R. A lot, of course. What they did was fundamental. There are also Barack and Michelle Obama. but what he did [Mandela] during the apartheid and all those millions of people mobilizing… It’s incredible what so many great activists have done.

Q. You were born in the United States, but your heart is in Sierra Leone, isn’t it?

R. Yeah, I’ve been there like seven or eight times, but it’s been a while actually, so at the end of this year or next I’d like to go back. I need to go and assimilate how things are.

Q. And what about Africa? Time passes, but things do not change.

R. There is no justice, it is very sad. There is too much corruption and poverty is a real deal. Too many dirty things.

Alcaraz believes in himself to the fullest. It’s amazing how he’s handling everything around him.

Q. His country has been looking for a men’s champion for twenty years. Do you feel the responsibility?

R. Well, for the last few years the Williams have been there, but I think now I have the right level to win a Grand Slam. I think I can compete against the best, but in a big one you have to do it for two weeks and for that you have to be a great player. Right now, I think I’m in that space. Agassi, Courier and John McEnroe have all given me great advice [risas].

Q. Alcaraz is intractable. Is there anyone who can stop you right now?

R. What you are doing is crazy. I think you should be very happy to have a player like him, because he’s going to have a number one career. Is special. Despite how young he is [19 años], you have to take into account how you are handling everything that surrounds you… Believe in yourself to the fullest. It’s great to be a part of this moment and see it go up, all that it’s going to accomplish. The comparisons with Nadal? He is he, and he is already. I am very happy for him, for his team and for Spain. We’ll see what happens here; hopefully he maybe he can lose… [risas]. Let’s see what happens. He, like me, likes to put the public in his pocket and go all out; Yes, in that sense we are similar.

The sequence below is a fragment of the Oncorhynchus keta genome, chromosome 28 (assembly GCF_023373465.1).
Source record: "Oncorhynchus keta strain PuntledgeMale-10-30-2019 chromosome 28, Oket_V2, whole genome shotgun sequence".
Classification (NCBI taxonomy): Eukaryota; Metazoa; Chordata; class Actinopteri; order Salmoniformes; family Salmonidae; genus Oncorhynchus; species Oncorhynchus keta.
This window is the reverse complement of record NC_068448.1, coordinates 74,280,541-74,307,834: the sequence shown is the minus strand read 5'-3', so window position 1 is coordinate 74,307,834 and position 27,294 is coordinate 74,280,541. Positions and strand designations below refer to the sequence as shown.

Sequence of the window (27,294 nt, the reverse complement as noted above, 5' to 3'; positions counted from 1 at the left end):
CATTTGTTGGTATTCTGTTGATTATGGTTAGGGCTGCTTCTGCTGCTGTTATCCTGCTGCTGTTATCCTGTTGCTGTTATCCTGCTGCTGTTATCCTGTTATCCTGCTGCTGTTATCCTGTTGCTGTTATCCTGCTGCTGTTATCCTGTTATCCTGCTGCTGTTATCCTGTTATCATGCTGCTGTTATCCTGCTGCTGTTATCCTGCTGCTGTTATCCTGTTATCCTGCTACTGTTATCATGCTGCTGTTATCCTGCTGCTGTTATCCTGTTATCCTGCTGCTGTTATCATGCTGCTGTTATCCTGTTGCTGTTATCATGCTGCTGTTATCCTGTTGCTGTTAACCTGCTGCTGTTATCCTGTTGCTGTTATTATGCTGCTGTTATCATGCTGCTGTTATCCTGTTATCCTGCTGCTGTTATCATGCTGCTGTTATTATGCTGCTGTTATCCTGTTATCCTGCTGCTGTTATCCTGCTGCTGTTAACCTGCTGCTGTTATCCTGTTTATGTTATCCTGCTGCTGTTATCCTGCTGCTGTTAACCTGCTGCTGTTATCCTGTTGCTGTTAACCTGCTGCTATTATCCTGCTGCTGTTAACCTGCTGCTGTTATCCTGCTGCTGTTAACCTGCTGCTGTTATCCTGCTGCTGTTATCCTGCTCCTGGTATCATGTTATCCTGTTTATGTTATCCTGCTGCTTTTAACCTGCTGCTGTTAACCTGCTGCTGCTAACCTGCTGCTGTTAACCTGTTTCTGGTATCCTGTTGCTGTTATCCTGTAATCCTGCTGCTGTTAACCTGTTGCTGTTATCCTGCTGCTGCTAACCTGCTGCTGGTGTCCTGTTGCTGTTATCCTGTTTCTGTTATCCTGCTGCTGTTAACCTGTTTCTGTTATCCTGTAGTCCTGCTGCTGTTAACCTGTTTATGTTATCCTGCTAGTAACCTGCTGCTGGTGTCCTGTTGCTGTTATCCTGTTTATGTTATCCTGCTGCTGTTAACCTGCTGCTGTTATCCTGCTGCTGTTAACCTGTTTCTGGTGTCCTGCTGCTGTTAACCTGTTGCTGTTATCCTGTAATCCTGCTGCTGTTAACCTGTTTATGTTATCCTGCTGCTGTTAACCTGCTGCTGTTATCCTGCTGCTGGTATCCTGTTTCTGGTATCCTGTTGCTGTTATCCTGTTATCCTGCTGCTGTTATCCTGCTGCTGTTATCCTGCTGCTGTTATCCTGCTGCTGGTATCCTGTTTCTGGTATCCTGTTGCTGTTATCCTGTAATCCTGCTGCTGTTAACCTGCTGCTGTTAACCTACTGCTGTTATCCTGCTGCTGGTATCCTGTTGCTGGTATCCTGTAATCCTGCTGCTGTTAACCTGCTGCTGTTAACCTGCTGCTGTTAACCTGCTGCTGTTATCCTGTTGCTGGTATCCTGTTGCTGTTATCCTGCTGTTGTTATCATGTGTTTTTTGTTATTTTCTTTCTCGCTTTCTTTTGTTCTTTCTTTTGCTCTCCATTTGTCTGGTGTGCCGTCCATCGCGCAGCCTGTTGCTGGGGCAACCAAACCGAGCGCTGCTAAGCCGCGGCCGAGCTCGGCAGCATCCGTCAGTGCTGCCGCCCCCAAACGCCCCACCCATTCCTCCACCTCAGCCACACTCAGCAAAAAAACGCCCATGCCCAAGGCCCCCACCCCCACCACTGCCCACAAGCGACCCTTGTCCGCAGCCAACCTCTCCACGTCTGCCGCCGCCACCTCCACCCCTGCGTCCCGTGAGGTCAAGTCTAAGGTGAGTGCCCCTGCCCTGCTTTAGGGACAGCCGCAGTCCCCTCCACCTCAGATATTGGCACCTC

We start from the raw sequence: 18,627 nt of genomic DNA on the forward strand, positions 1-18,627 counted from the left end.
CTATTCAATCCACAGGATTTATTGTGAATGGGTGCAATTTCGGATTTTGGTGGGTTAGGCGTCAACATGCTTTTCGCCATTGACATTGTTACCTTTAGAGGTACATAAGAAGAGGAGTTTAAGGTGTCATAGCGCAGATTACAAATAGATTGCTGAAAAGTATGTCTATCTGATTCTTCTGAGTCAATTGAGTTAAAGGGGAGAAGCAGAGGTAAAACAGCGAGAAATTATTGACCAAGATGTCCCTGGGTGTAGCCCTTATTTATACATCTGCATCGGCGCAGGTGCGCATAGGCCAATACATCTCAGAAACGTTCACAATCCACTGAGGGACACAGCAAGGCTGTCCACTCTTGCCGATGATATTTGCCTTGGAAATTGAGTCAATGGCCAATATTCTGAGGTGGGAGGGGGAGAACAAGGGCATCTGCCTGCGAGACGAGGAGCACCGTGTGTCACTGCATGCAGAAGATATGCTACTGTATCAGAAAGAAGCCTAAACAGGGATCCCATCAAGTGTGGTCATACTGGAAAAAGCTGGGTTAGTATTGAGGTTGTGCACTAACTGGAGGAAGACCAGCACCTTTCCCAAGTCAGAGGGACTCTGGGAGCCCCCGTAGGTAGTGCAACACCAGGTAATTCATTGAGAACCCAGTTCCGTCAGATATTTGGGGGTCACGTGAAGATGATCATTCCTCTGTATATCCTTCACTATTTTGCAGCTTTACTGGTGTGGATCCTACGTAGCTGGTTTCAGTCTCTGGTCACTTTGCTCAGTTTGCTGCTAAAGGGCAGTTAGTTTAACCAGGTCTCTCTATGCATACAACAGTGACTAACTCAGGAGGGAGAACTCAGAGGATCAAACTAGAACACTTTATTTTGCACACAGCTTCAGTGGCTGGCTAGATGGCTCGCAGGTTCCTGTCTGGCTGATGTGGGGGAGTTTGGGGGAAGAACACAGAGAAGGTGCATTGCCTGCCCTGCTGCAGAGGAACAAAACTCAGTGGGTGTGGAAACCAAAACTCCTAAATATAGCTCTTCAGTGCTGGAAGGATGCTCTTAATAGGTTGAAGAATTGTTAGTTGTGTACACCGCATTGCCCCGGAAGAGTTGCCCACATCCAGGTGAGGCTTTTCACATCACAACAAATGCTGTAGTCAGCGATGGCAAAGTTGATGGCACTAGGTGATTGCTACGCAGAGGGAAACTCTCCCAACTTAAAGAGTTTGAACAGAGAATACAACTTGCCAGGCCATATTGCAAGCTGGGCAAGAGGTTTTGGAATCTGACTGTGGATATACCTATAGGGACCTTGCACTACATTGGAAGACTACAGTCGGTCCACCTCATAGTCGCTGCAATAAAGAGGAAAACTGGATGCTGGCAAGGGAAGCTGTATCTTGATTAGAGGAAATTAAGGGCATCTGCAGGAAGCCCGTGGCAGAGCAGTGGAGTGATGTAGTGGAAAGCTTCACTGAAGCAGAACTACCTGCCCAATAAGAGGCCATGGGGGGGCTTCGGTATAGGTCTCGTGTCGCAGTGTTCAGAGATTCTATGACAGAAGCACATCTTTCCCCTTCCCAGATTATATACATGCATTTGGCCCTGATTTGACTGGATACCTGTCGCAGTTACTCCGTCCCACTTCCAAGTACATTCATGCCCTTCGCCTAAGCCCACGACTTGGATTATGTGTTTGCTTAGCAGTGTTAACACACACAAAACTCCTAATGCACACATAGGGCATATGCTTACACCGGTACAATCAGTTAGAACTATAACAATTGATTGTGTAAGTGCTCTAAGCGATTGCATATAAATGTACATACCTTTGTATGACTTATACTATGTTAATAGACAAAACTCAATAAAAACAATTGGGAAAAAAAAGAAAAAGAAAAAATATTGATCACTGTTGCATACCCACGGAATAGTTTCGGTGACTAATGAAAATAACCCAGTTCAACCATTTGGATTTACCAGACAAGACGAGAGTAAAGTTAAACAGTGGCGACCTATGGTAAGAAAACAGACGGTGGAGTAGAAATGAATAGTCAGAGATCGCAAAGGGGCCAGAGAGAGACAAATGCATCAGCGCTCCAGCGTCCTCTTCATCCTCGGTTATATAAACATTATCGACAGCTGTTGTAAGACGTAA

Q. His tennis, like Alcaraz’s, generates great energy on the court. Is that the message you would like to leave as a professional?

R. Above all I would like to be remembered as a good person and make an impact, but not only in the game. I want that, at the end of everything, the people and the fans love me.


AC | Madrid

It cost Paula Badosa this Thursday, but she finally managed to get around Elisabetta Cocciaretto (6-3, 4-6 and 6-4 in 2h 30m) and thus progress to the second round of the Madrid Masters.

The one from Begur, 42nd on the world list, managed to escape a bloody premiere, prey to nerves and heat. “Physically I was at the limit. I always put extra pressure on myself here because I want to do well. She had the match under control, it got complicated and she raised the level… ”, pointed out the Catalan, now required to have a hard fight with the American Coco Gauff, current number six in the WTA.

Together with her, Rebeka Masarova (6-1 and 7-6 to Donna Vekic) and Bernabé Zapata (3-6, 6-3 and 7-6(4) to Mackenzie McDonald) also managed to advance, on a day in which Pablo Carreño abandoned (elbow) and in which the name of the young Mirra Andreeva was heard again. News the previous day, by becoming the youngest to win a WTA 1000 along with Bellis (2015) and Gauff (2019), at just 15 years old she was also able to get rid of Beatriz Haddad Maia, the thirteenth favorite of the tournament . Tomorrow he will turn 16 and will face the Polish Magda Linette.

This Friday, Carlos Alcaraz will step on the central, in front of Ruusuvuori (not before 4:00 p.m., Movistar and Teledeporte), and Alejandro Davidovich and Albert Ramos will collide; Bautista (Halys), Carballés (Zverev), Munar (Griekspoor) and Nuria Párrizas (Kudermetova) will also take part.

You can follow EL PAÍS Sports on Facebook and Twitteror sign up here to receive our weekly newsletter.

Subscribe to continue reading

Read without limits